Ryanair Unveils New 'Be Nice' Strategy
Ryanair has promised to transform its "abrupt culture" in a bid to win customers from costlier rivals, admitting for the first time that a reputation for treating its passengers badly might have become a problem.
The Irish firm, this week voted the worst of the 100 biggest brands serving the British market by readers of consumer magazine Which?, said on Friday it would become more lenient on fining customers over bag sizes and overhaul the way it communicates.
"We should try to eliminate things that unnecessarily piss people off," chief executive Michael O'Leary told the company's annual general meeting, after several shareholders complained about the impact of customer service on sales.
He said the company would overhaul its web site, set up a new team to respond to emails and stop fining customers whose carry-on baggage exceeds minimum sizes by a matter of millimetres.
"A lot of those customer services elements don't cost a lot of money... It's something we are committed to addressing over the coming year," O'Leary said.
While Ryanair's obsessive focus on cost cutting has enabled it to become one of the world's largest airlines, flying more scheduled international passengers last year than any other airline, shareholders complained that the company's reputation for poor customer service was limiting its room for growth. "I have seen people crying at boarding gates," said private shareholder Owen O'Reilly. "There is simply something wrong there that needs to be addressed."
O'Leary, who for years has scoffed at complaints about customer service, citing statistics about revenue growth and on-time departures, nodded sheepishly as other shareholders chimed in with anecdotes about family members refusing to fly Ryanair and verbal attacks they had suffered at dinner parties.
"I am very happy to take the blame or responsibility if we have a macho or abrupt culture. Some of that may well be my own personal character deformities," O'Leary said.
He said no significant management changes were planned during the roll-out of the new customer service model and he had no intention of stepping down after shareholders pinned much of the blame on him for the company's abrupt style.
O'Leary said he was personally irritated by the fact that some Ryanair staff fined customers when their carry-on baggage was slightly above the maximum size, which along with charges for not printing out boarding passes, is one of the biggest bugbears cited by many customers.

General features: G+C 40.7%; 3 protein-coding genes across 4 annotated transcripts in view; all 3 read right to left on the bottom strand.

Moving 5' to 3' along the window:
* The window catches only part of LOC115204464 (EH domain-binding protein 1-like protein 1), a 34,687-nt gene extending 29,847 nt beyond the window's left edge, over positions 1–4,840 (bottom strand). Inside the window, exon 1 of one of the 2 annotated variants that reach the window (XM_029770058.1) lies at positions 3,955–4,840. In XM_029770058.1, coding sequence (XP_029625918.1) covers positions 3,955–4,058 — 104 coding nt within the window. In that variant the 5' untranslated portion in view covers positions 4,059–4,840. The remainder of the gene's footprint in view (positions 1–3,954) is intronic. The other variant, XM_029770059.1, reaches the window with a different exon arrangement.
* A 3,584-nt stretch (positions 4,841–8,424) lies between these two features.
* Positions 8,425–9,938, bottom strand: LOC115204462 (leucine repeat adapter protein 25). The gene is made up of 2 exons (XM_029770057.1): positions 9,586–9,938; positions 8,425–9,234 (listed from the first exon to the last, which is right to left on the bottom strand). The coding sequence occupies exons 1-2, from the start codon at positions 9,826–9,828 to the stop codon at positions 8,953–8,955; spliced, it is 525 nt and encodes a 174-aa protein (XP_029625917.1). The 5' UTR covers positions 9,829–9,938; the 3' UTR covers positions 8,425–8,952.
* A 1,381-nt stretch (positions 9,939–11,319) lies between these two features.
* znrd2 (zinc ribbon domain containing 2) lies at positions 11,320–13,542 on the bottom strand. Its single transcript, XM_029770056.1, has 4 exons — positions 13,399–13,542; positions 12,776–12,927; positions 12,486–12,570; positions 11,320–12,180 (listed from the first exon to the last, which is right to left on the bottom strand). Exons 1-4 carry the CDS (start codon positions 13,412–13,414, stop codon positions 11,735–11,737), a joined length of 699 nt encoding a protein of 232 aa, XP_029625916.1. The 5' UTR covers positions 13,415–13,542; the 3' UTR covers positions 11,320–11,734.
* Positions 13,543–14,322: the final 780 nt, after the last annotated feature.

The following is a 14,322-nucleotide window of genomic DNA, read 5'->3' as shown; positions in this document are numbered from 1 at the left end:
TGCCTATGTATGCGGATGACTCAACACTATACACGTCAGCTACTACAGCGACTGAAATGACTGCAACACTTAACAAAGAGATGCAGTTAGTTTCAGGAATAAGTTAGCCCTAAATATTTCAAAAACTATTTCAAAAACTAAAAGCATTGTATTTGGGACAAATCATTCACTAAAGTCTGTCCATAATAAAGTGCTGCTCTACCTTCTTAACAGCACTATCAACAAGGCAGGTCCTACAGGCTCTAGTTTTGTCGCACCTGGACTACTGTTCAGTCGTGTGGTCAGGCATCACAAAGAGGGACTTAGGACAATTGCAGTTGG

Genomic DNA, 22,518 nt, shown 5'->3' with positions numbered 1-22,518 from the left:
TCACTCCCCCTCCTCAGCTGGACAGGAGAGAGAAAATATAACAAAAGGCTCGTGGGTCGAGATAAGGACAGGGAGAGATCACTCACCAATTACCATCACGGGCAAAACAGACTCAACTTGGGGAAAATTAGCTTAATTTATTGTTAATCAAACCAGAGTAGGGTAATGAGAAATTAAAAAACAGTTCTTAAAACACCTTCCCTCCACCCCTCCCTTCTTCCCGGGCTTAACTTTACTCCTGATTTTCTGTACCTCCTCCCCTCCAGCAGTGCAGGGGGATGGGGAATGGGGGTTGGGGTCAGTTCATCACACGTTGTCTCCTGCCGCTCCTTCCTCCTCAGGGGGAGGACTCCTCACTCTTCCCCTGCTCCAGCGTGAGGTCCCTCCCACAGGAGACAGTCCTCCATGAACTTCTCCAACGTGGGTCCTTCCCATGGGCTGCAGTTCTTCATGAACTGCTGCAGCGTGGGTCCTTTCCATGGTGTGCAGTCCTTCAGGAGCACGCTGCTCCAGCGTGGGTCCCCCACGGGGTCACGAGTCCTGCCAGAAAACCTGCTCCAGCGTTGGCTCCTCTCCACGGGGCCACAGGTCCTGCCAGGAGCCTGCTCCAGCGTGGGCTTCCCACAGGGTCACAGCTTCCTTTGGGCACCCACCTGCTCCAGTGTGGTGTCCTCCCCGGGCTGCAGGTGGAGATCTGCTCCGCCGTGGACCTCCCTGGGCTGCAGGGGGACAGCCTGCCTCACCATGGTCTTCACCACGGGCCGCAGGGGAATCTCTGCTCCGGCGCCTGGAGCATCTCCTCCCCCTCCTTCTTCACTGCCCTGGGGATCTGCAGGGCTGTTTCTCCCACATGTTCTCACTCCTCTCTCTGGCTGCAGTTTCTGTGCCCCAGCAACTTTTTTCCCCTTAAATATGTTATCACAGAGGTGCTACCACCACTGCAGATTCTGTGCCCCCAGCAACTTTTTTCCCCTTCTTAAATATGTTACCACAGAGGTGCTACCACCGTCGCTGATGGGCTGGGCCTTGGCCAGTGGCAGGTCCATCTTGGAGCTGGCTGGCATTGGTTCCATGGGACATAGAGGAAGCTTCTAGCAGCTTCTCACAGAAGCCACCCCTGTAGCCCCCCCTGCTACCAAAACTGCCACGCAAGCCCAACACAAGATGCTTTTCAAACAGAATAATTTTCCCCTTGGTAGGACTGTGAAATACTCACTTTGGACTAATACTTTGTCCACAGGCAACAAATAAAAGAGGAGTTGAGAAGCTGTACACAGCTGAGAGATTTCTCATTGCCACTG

He said management would now be encouraging staff to be more lenient with customers on bag size.
"If it's a millimetre over size, get on with it. We are not trying to penalise people for the sake of a millimetre, he said.
A company spokesman later denied recent media reports which alleged that staff can earn bonuses for charging passengers for oversized hand luggage, saying Ryanair staff do not receive any incentives for levying such charges.
O'Leary denied that the move to change the airline's culture was a reaction to competitive pressures.
But he admitted that rivals such as easyJet, Ryanair's largest low-cost competitor, were basing their entire public relations strategy around the fact that their customer service was seen to be better than Ryanair's.
A front-page headline in Ireland's Daily Mail newspaper on the morning of the shareholder meeting said, "Ryanair sinks to new low", after a Dublin surgeon was charged EUR€188 to reschedule a flight days after his entire family was killed in a fire in England.
O'Leary apologised, said the customer would be refunded, and promised to deal more quickly with similar cases in future.
"They aren't changing their fundamental business model, but this is significant. There is clearly low-hanging fruit because of perceptions in some markets," said Davy Research analyst Stephen Furlong.
"There is a bit of a lull before Ryanair's next plane delivery so they seem to have decided to put some time and energy into improving things around the edges," he said.